With this style of model
it’s also possible
to successfully use either
a modern brushless system,
or else a ‘traditional’
brushed motor and suitable
ESC. Standard RC gear with
standard size servos is
quite acceptable. Wings
are held on with shock absorbing
rubber bands and this, combined
with a slow flying speed
gives a valuable measure
of resistance to damage
in a crash. The nostalgia
aspect of this type of model
may also be attractive to
the mature modeler, although
younger pilots may understandably
prefer a different style
of model. An example of
such a model is the Junior
One advantage of electric gliders that they enjoy inherently very low aerodynamic drag, so very little power is required to fly them. Consequently, long flights may easily be obtained even with inexpensive equipment. They usually fly slowly, giving plenty of time to think. However this low drag also means that they will tend to gain speed relatively quickly in a dive. The low drag can also make for landing difficulties if this has to be carried out in a confined space. Also, they are not generally as robust as a vintage style model. Electric gliders must be hand launched, so they don’t allow take offs and landings to be practiced.
Powered gliders typically have a little less natural stability than a vintage style model and the higher aspect ratio (long and thin) wing may tend to make pitch (elevator) control more sensitive, so elevator movement may need to be small. Again, standard size servos are quite acceptable unless opting for a smaller model.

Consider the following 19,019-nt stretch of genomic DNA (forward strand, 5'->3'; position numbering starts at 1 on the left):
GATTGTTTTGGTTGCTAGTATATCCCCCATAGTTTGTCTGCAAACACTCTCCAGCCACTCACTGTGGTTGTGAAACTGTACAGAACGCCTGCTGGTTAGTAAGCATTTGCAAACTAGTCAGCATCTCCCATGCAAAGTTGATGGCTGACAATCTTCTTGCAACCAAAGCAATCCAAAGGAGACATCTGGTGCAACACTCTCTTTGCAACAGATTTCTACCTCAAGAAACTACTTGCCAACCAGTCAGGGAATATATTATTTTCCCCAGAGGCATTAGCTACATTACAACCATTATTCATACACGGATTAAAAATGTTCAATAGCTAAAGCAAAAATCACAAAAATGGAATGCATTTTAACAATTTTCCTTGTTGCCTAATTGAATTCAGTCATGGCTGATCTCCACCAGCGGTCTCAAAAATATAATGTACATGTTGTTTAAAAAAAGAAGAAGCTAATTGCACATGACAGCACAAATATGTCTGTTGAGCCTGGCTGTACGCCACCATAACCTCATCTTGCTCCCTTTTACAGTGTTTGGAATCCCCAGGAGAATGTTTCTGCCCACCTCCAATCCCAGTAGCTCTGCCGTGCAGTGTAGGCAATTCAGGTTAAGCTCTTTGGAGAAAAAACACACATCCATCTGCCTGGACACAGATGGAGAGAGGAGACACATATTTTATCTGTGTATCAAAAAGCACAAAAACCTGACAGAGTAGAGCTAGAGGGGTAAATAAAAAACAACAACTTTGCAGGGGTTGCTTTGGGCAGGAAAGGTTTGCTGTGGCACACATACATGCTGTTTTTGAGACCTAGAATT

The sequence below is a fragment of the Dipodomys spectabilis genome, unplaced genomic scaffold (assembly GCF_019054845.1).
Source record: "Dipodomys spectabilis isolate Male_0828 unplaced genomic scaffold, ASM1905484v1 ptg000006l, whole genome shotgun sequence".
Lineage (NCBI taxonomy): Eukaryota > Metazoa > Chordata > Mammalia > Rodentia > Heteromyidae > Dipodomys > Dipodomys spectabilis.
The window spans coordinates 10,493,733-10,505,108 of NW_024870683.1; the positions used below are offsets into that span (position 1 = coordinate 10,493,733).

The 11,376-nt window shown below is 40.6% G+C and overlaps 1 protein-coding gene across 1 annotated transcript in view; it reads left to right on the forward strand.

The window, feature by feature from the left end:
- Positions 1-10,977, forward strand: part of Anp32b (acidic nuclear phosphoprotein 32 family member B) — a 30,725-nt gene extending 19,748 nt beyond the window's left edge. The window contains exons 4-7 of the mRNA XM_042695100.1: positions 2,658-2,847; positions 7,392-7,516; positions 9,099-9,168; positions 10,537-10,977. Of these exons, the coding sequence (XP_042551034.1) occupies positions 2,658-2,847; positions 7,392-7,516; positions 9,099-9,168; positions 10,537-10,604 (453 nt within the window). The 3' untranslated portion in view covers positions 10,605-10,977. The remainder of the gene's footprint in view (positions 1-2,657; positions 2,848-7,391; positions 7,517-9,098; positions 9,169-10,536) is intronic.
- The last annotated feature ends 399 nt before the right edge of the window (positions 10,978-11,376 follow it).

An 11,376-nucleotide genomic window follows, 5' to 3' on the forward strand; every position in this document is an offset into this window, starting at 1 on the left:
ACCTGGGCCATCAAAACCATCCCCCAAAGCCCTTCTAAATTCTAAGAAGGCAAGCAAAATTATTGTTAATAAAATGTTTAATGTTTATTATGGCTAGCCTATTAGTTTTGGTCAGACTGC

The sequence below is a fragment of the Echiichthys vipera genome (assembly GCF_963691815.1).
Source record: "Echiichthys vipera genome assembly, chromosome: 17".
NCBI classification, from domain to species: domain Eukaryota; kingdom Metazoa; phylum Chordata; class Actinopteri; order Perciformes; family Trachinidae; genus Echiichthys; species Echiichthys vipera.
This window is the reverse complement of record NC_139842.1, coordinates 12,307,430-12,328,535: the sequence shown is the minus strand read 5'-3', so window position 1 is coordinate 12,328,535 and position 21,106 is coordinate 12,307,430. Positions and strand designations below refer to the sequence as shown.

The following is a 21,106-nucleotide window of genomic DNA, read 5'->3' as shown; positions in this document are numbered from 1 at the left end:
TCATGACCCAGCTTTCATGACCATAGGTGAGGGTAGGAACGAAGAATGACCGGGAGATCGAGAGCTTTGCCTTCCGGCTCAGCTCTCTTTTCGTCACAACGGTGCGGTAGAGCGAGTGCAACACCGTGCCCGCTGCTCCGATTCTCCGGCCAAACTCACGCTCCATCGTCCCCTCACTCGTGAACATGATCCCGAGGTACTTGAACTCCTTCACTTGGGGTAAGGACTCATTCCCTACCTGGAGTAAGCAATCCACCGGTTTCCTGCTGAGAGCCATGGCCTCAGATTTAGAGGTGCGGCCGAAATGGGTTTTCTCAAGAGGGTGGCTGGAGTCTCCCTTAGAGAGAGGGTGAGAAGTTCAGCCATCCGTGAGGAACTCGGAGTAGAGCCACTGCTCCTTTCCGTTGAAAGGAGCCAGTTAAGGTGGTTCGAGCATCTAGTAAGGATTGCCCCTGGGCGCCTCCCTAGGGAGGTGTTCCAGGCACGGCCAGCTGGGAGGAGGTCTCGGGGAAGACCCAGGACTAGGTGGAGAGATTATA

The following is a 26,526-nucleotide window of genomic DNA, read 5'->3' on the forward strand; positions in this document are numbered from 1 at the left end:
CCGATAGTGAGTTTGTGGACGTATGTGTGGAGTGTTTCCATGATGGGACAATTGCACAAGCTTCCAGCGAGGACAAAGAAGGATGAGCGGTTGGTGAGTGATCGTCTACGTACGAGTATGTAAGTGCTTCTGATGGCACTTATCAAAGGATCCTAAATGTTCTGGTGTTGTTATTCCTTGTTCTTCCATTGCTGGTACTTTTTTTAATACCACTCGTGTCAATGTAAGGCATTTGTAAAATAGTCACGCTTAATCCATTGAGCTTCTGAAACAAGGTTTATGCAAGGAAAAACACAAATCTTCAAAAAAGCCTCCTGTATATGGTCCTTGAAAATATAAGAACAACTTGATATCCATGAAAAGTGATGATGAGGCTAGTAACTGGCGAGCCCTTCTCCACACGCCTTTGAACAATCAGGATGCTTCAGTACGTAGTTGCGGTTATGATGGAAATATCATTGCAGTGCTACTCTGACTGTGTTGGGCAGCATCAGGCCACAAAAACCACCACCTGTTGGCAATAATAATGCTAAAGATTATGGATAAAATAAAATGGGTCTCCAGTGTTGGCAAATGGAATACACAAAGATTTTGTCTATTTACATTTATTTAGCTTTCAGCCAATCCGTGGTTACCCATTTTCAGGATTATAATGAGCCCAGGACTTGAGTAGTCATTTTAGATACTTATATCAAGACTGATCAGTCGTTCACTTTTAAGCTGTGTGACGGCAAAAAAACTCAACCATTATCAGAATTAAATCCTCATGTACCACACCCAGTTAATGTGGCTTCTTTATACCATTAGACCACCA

This type of model can use either a brushed or brushless system. Brushed power systems used to be the only choice for this type of model, usually employing a ‘600’ motor and a 7 cell NiMH pack. This type of system is still available, but it isn’t really the best choice any longer. While it will work well enough for initial training purposes, it doesn’t make sense to invest in obsolete technology which will probably have no practical use for later models. It’s much better to install a modern brushless system from the beginning. This will be a lot lighter, allowing slower flight, and more importantly greater crash resistance.
These models are relatively easy to fly, but nevertheless they generally don’t have the very forgiving flying characteristics of vintage style models. Their ‘modern’ appearance probably gives them more appeal for younger pilots, for whom their minor disadvantages are probably of less concern, especially if experienced help is to hand for early flights. Models of this type are usually built up (balsa) ARTF types. If you choose to go this route then a brushless power system is the way to go.
foam electric trainer
The foam used is a resilient type and therefore relatively crash resistant, plus the models aren’t too large. These models are excellent choices for beginners, especially if you want to ‘go it alone’. Of course, they won’t appeal to the traditionalist for whom models have to be made of balsa but they are undeniably good models to use for training purposes.
Again, I’d recommend a brushless power system in all cases for these models.